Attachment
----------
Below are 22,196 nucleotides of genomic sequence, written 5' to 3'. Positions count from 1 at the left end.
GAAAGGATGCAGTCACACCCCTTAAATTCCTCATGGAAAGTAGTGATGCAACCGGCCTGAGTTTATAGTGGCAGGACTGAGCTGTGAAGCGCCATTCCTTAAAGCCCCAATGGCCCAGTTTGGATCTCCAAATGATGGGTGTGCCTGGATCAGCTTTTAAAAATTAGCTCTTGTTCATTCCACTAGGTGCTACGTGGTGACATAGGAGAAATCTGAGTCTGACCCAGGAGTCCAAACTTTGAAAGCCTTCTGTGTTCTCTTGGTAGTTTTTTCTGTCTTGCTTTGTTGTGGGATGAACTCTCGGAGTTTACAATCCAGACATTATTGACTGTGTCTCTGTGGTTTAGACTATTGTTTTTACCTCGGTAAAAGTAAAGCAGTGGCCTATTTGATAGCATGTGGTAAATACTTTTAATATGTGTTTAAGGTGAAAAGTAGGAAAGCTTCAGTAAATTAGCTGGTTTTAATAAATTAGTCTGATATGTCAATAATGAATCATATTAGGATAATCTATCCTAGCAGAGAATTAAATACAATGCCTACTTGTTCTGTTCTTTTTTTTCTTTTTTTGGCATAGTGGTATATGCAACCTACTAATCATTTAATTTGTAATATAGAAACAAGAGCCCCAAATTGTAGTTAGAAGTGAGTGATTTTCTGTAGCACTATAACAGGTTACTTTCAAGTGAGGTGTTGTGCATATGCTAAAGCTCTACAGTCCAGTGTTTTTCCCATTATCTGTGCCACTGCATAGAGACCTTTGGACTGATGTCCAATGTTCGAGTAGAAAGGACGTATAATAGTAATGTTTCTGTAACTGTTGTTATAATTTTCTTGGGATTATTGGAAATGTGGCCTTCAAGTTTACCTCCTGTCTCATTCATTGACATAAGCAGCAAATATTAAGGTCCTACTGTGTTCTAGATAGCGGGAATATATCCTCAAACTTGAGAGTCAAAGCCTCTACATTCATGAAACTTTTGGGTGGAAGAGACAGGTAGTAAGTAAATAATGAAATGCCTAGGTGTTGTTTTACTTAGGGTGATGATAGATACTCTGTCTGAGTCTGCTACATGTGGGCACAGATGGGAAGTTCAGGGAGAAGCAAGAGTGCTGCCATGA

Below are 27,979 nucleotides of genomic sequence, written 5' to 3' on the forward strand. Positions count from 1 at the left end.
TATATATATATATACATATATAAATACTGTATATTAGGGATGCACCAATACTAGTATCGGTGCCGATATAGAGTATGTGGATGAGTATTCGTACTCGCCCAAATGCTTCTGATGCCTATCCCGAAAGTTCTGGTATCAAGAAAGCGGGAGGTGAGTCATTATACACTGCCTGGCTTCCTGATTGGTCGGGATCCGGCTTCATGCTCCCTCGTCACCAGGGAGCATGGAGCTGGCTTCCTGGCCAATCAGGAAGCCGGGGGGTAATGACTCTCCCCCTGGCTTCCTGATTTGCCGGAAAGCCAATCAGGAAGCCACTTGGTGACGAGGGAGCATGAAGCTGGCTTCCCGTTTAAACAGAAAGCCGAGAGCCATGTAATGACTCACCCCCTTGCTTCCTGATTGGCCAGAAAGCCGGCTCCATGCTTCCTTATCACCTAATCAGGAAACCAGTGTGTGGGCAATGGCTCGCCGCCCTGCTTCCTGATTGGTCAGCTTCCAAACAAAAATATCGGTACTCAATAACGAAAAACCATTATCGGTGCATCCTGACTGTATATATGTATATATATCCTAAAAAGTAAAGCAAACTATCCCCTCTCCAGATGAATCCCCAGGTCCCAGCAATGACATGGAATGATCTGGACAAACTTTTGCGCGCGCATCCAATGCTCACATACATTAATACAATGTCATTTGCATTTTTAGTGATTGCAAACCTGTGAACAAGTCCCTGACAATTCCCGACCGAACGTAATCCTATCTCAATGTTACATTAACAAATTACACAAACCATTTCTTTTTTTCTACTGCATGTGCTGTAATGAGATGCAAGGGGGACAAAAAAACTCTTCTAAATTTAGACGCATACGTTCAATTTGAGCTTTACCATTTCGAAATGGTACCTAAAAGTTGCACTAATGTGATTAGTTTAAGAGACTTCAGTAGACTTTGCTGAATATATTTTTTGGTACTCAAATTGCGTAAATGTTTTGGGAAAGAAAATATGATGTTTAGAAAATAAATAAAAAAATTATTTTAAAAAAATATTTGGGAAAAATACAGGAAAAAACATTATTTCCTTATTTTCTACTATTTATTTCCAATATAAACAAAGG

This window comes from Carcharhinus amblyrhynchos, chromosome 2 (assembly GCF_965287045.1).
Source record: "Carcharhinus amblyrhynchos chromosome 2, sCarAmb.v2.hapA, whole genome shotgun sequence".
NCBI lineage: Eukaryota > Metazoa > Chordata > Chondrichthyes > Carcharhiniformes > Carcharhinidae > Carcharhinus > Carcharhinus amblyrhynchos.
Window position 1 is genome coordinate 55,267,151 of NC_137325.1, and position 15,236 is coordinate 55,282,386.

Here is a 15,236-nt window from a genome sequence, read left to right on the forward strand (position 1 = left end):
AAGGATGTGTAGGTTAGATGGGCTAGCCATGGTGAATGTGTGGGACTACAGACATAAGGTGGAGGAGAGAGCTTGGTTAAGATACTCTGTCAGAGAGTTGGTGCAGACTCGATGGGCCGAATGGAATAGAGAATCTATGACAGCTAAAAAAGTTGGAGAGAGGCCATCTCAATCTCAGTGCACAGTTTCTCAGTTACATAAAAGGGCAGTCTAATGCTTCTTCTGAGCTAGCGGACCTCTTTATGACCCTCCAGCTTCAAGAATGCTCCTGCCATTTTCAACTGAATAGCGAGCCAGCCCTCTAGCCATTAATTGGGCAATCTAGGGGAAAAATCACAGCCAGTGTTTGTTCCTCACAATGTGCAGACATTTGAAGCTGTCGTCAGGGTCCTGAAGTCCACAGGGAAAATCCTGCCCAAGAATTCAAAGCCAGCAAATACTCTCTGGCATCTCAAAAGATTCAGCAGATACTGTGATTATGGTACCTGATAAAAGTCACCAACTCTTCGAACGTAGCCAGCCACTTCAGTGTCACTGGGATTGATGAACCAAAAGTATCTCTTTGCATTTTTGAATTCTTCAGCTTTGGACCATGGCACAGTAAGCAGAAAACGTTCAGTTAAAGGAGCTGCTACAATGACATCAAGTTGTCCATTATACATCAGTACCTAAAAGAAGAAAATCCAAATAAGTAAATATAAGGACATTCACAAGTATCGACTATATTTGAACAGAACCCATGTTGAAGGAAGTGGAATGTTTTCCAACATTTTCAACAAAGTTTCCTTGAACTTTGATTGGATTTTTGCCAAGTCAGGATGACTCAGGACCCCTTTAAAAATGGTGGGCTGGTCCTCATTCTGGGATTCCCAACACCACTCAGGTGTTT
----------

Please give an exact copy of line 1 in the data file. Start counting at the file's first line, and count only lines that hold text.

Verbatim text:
Below are 22,196 nucleotides of genomic sequence, written 5' to 3'. Positions count from 1 at the left end.